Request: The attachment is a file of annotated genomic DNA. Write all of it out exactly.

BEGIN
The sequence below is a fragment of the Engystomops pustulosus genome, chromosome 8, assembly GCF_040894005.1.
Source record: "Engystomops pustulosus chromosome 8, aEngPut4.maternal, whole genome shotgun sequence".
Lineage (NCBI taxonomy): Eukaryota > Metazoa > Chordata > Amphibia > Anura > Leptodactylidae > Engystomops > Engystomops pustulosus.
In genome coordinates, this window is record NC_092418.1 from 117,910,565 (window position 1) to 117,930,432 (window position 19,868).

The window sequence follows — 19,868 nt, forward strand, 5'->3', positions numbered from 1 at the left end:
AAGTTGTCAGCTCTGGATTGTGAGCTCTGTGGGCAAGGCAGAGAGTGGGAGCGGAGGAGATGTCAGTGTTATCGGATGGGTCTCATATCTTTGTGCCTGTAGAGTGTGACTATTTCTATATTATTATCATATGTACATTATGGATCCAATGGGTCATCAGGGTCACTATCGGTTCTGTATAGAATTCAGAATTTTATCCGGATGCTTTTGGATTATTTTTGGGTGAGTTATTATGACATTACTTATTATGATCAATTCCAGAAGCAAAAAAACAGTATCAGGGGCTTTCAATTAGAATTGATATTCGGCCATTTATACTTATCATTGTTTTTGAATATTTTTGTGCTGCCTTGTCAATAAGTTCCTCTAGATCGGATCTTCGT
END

The sequence below is a fragment of the Engystomops pustulosus genome, chromosome 8, assembly GCF_040894005.1.
Source record: "Engystomops pustulosus chromosome 8, aEngPut4.maternal, whole genome shotgun sequence".
Lineage (NCBI taxonomy): Eukaryota > Metazoa > Chordata > Amphibia > Anura > Leptodactylidae > Engystomops > Engystomops pustulosus.
In genome coordinates, this window is record NC_092418.1 from 117,910,565 (window position 1) to 117,930,432 (window position 19,868).

The window sequence follows — 19,868 nt, forward strand, 5'->3', positions numbered from 1 at the left end:
AAGTTGTCAGCTCTGGATTGTGAGCTCTGTGGGCAAGGCAGAGAGTGGGAGCGGAGGAGATGTCAGTGTTATCGGATGGGTCTCATATCTTTGTGCCTGTAGAGTGTGACTATTTCTATATTATTATCATATGTACATTATGGATCCAATGGGTCATCAGGGTCACTATCGGTTCTGTATAGAATTCAGAATTTTATCCGGATGCTTTTGGATTATTTTTGGGTGAGTTATTATGACATTACTTATTATGATCAATTCCAGAAGCAAAAAAACAGTATCAGGGGCTTTCAATTAGAATTGATATTCGGCCATTTATACTTATCATTGTTTTTGAATATTTTTGTGCTGCCTTGTCAATAAGTTCCTCTAGATCGGATCTTCGT